Then add the seaweed and remove the ring ... the garlic and seaweed juices mix together for an amazing flavour and the scallops lift the whole plate with their sweetness ...

Now back to the Texturas ... made some lemon drops and added them to vodka ... amazing but none lasted long enough to photograph !


I love having good stocks on hand, in the freezer. From a quick risotto dinner to gravy/veloute, soups, pies, fondant potatoes and more, it is one of the most useful ingredients to have.

To make good stock the starting point is a mirepoix (chopped onion, celery and carrots in 2:1:1 ratio), this gives the depth of flavour to the stock.

To the mirepoix and water add the following:
  • Vegetable stocks can have mushrooms, garlic and tomatoes ... a bit of citrus is good too. A basic stock can just be mirepoix as a great basic stock.
  • Fish stocks should be made with gelatinous fish, flat fish are great for this, also monkfish, don't bother with salmon or oily fish like mackeral. Trim gills and guts (after the fillets have been taken off), I also use a lot of Squid and scallop frills when I've got plenty from a good dive trip !
  • Prawn can be a stock on its own or add a little to fish stock ... be careful as they can be very overpowering.
  • Chicken stocks like a bit of citrus, half an orange or lemon, then you can use the raw carcass once you've taken the meat off or the bones from the roast for a darker stock.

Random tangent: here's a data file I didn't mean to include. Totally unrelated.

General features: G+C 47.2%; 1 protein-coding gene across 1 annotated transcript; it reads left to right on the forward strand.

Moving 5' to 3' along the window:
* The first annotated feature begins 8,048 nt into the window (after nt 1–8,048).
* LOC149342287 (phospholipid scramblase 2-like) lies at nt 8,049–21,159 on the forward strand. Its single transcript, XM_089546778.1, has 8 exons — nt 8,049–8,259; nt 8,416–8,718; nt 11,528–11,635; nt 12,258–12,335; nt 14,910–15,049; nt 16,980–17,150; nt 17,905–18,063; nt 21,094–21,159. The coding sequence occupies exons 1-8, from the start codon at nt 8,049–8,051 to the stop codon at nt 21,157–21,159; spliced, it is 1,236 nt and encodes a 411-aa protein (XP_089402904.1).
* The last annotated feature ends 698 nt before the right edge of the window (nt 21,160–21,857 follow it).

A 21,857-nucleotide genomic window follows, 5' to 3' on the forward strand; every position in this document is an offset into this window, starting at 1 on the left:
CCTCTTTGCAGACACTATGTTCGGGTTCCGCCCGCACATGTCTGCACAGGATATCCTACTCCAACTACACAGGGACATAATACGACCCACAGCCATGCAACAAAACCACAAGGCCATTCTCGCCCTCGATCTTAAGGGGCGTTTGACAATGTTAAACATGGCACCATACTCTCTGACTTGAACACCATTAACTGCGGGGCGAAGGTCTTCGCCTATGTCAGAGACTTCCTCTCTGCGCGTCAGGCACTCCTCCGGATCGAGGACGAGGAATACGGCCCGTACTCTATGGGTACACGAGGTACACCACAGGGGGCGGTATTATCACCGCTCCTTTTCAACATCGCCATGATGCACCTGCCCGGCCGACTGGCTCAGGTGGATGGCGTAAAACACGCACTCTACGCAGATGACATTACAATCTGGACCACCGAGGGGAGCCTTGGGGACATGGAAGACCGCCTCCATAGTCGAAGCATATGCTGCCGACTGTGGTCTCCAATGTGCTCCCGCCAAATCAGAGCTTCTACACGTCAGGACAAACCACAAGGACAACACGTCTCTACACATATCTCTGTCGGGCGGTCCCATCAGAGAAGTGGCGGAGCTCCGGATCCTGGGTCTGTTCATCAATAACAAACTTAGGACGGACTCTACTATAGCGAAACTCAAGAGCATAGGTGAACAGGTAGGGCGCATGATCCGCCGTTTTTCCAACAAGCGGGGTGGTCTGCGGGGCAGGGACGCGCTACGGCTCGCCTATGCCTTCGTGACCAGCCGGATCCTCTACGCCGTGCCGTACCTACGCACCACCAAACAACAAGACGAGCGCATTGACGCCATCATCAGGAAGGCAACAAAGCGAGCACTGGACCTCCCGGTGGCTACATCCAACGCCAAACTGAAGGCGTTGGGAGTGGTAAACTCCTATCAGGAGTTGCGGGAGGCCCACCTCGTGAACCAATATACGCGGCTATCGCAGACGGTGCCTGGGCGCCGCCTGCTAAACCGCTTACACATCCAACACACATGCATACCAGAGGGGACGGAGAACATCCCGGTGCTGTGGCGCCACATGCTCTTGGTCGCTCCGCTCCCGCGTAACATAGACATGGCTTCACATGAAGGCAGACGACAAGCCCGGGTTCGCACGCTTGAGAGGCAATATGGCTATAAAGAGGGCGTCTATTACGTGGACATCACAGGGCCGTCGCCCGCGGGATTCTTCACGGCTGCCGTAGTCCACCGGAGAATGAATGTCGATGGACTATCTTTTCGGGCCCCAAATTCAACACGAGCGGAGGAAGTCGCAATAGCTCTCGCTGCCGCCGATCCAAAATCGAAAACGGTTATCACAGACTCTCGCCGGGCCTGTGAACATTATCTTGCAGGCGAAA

• Beef is delicious but takes more work ... roast some marrow bones (cut in half to let the marrow out) for an hour or so as the basis for the stock.
Never add salt ... never ever! Season the meal not the stock, different meals take different seasoning ... so season towards the end of cooking.

A lot of people like to add spices, particularly bay leaves, I prefer to add these to the meal in the same way as seasoning and keep the stocks just about the main ingredient of the stock.

For making each of the stocks its basically the same, heat in water, sieve and concentrate the flavour by reducing the volume.

Vege and fish bring to boil then keep hot but not boiling or it will turn bitter, it is ready in 30-45 minutes. Chicken and Beef can take a gentle simmer, chicken for 2-4 hours and the beef bones for up to six hours to get all the flavour out. Skim if there is foamy scum on top.

I then cool stocks and even fridge overnight to solidify any fat and scum before sieving and reducing, when sieving don't force the fluid out if you want clear stock. The finer the sieve the better.

Once sieved I think all stocks benefit from reduction, rolling simmer till the flavour is concentrated, vege and fish stocks don't take reduction to strong concentrate so well for me ... plus the smell can get too much ! reduce them by 30% or so. Freeze in portion sizes of about 1 cup.

Chicken and beef stocks are great for reducing right down, 95% of volume ... ie 10" of stock liquor in a pot reduces to 1/2" of fabulous concentrated flavour, it will be a thick jelly when cold. I freeze them in the ice cube bags, one 'cube' per portion as a rule of thumb.